Russia aborts launch of Angara-A5 space rocket from Vostochny Cosmodrome

MOSCOW (Reuters) -A technical malfunction forced Russia on Tuesday to abort the test launch of the Angara-A5 rocket from its Vostochny Cosmodrome minutes before it was scheduled to lift off.

The decision was made due a malfunction of the pressurising system of the oxidiser tank, the RIA news agency cited Russian Space chief Yuri Borisov as saying.

The heavy booster rocket is the first one designed in Russia since the fall of the Soviet Union and is supposed to deliver to orbit the modules for Russia's planned space station and satellites for the Russian navigation system, GLONASS.

According to an announcement made through loudspeakers at the launch pad, the launch - which was supposed to be the first for this type of rocket at Russia's new launch site - was delayed by 24 hours.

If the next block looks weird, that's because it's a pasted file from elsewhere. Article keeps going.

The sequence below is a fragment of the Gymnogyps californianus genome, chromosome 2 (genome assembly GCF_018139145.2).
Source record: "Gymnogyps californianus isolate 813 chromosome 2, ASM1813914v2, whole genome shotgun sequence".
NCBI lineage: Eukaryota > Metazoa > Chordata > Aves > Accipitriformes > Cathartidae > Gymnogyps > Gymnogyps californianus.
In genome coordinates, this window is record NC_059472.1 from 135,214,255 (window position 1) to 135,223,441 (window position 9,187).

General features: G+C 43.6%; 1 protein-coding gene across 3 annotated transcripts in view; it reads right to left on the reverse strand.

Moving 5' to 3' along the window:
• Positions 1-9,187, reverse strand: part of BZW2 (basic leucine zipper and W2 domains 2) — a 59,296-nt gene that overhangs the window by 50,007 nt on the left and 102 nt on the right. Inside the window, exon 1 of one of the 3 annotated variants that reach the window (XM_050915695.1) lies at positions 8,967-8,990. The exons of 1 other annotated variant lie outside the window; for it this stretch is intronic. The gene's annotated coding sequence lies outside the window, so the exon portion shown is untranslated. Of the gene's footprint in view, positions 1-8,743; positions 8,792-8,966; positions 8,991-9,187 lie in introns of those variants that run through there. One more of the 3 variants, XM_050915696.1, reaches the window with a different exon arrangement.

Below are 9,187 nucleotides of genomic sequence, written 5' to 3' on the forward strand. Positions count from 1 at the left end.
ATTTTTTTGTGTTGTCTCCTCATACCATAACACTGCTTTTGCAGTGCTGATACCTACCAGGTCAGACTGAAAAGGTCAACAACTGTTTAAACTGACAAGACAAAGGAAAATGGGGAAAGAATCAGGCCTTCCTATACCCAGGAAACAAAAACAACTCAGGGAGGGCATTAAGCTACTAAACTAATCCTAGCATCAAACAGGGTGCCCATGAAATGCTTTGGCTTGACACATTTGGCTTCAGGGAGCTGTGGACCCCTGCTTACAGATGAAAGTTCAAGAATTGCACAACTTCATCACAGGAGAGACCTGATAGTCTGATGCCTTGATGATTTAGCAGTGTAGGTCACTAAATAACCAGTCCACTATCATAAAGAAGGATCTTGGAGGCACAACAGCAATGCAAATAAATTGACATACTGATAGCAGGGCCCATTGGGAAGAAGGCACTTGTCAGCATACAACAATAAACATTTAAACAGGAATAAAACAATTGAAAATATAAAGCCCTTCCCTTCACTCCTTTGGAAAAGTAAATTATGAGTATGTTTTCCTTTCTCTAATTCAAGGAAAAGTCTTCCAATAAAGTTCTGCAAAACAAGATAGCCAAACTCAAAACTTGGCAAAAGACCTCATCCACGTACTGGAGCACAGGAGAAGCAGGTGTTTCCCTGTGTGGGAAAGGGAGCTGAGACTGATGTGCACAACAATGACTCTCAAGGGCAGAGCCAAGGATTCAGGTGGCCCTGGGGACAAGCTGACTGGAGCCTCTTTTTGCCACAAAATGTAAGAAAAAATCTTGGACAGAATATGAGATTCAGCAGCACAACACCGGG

Due to its location closer to the equator, Angara-A5 can deliver a heavier payload to orbit if launched from Vostochny, Russia's first and only post-Soviet spacecraft launch site, than from Plesetsk, an Soviet-era facility where it has had three successful test launches.

Tuesday's setback follows the failure of a Russian moon mission last August, its first in 47 years, when the spacecraft crashed into the moon.

Somewhat restoring Moscow's standing in the space race, Russian Soyuz spacecraft successfully blasted off to the International Space Station last month with a crew of three and returned last week, although its launch had also been delayed due to a glitch.

(Reporting by Reuters; editing by Guy Faulconbridge and Tomasz Janowski)